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Honda steps up its efforts to build an electric future

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Honda is launching a new business unit to accelerate its electric vehicle (EV) business as it struggles to compete with more established players in the space.

The structural shift will “further strengthen and accelerate Honda’s electrification business,” the Japanese automaker said in a statement.

“By further accelerating the series of initiatives Honda has been taking to transform itself through electrification and new value creation, Honda strives to remain and become even more recognized as a ‘company society wants to exist’ in the electrified era.’”

The company has lagged behind its competitors in the EV space, with its first electric SUV the Prologue expected to be released this year. Already on the market are Toyota’s bZ4X, the Kia Niro, the Hyundai Ionic 5, and numerous other mid-budget carbon-free options. Tesla started deliveries on its Model Y in March 2020.

A spokesperson said Honda’s hybrid models are key steps in Honda’s electrification strategy. Its new CR-V and Accord hybrids will represent about half of the models’ annual sales, he said.  The automaker is working to bring a hybrid Honda Civic to market.

Honda is trying to eliminate gasoline-powered vehicles from its North American lineup by 2040, and last October announced two major investments in Ohio. This includes $700 million to re-tool several of its existing plants for the production of EVs and $3.5 billion with LG Energy Solution to establish a previously announced joint venture (JV) facility to produce the batteries to power them.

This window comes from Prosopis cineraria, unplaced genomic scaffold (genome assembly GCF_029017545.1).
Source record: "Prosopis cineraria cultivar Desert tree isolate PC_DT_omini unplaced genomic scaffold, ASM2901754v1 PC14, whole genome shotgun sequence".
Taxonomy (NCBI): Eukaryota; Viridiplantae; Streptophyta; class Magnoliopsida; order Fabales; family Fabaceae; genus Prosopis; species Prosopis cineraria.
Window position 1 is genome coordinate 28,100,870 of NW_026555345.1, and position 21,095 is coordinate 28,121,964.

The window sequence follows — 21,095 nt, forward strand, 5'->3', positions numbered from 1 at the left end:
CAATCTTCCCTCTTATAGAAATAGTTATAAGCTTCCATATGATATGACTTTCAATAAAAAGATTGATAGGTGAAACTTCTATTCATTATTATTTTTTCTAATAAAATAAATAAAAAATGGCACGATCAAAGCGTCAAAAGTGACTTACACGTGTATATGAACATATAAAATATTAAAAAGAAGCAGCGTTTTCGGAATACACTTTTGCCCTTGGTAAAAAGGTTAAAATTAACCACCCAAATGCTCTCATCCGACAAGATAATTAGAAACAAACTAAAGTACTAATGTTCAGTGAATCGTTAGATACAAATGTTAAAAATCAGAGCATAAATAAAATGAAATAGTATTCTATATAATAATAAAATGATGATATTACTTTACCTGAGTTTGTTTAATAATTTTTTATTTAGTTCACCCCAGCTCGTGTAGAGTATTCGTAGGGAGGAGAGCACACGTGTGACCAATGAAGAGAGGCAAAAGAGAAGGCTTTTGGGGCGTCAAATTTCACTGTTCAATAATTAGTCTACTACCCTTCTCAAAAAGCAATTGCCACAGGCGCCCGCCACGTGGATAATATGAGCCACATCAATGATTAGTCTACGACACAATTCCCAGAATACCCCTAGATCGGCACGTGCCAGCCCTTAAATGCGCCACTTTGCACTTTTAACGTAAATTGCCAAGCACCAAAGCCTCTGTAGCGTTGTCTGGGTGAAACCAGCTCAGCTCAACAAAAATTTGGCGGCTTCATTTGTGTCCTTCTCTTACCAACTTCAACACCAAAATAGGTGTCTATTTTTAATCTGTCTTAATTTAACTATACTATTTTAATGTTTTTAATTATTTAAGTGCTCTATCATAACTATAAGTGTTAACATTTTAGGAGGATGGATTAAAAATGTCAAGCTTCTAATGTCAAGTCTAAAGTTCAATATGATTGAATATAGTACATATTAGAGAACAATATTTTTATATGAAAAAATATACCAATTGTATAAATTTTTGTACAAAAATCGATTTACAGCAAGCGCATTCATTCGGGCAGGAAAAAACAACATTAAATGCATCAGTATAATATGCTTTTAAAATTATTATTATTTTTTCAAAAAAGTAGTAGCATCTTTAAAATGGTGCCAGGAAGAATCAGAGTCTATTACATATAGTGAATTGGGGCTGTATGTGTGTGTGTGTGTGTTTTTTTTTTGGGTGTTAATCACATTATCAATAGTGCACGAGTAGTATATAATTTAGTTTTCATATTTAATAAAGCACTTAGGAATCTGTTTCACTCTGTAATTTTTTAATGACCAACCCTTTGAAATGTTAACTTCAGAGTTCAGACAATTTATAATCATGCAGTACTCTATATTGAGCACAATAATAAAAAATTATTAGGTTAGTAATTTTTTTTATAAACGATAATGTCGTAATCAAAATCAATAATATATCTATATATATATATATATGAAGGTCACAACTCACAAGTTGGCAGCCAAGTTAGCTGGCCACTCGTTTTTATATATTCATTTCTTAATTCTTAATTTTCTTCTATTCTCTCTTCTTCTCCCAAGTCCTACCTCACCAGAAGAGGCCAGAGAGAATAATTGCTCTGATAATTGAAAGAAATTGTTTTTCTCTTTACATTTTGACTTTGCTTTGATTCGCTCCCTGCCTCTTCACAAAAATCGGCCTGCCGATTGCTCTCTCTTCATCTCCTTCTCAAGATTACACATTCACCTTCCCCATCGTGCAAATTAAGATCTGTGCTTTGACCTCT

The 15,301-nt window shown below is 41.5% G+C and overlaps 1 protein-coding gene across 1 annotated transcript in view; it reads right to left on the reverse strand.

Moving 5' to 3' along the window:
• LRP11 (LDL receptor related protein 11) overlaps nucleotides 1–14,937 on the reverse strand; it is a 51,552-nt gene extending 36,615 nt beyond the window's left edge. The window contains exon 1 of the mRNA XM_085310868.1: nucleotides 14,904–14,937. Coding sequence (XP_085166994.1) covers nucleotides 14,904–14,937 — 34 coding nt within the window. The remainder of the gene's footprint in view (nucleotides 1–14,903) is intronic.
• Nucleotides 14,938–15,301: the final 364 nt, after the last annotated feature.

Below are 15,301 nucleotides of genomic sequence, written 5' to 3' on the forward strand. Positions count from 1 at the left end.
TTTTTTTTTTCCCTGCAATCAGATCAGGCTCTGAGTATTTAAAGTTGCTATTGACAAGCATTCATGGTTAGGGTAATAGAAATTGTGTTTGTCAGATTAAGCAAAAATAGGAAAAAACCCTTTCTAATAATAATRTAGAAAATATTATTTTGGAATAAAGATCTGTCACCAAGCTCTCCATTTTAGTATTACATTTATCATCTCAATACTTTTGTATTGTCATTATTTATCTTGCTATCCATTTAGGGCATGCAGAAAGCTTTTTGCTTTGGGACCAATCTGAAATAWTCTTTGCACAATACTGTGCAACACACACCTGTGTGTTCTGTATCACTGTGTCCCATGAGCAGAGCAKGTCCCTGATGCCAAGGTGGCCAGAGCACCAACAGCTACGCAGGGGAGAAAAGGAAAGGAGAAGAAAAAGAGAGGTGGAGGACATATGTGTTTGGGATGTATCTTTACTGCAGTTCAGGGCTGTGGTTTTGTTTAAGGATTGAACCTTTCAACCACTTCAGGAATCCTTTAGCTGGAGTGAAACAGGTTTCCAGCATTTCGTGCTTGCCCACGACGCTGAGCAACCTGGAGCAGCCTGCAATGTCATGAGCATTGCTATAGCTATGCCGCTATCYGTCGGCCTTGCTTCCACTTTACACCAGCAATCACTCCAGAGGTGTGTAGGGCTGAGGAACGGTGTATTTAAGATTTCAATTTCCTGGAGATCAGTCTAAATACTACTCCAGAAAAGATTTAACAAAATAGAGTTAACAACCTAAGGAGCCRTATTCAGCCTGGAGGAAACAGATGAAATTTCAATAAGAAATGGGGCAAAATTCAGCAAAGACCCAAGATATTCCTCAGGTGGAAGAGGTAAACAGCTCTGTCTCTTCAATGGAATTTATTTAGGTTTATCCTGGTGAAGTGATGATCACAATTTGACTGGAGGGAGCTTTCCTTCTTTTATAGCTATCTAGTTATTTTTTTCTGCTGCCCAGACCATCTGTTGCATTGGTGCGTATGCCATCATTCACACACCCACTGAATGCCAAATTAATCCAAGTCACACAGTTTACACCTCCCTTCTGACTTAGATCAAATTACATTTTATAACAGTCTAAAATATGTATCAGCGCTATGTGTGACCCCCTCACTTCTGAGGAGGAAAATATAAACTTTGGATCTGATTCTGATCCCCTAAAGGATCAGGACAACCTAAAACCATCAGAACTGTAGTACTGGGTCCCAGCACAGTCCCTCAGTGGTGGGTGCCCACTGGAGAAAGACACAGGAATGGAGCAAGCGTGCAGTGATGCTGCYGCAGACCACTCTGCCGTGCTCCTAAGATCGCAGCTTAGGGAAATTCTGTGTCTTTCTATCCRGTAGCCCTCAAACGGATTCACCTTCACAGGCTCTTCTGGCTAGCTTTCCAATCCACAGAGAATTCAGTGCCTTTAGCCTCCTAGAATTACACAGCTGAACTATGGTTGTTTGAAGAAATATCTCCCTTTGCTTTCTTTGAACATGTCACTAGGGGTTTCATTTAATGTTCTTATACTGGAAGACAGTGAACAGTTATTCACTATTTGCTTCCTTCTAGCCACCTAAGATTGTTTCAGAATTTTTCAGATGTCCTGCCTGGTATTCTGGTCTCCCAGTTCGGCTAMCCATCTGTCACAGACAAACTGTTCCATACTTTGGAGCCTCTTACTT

Honda plans to begin production and sales of Honda EVs in North America in 2026, based on its new Honda e:Architecture. The OEM previously said it plans to build some 800,000 EVs in North America by 2030. It anticipates that EVs will account for 40% to 50% of its total production in the market by that date.

The EV market is becoming increasingly lucrative, with demand only expected to grow as California, Washington and Oregon announced plans to ban gas-powered vehicles beginning this year.

More than 6.6 million EVs sold in 2021, bringing the total number of electric cars on worldwide roads to 16.5 million, according to the International Energy Agency (IEA). Strong continued growth in the sector continued throughout the past year, though exact figures for 2022 are not yet available.

Meanwhile, automakers may have discovered a way to land an extra $7,500 tax credit for customers. As Business Insider reported earlier this week, car companies might be able to work around the Inflation Reduction Act’s tax credit requirements by classifying leased vehicles as commercial, a category with less stringent requirements.


The 2019 Honda Insight hybrid. (Provided by Honda)

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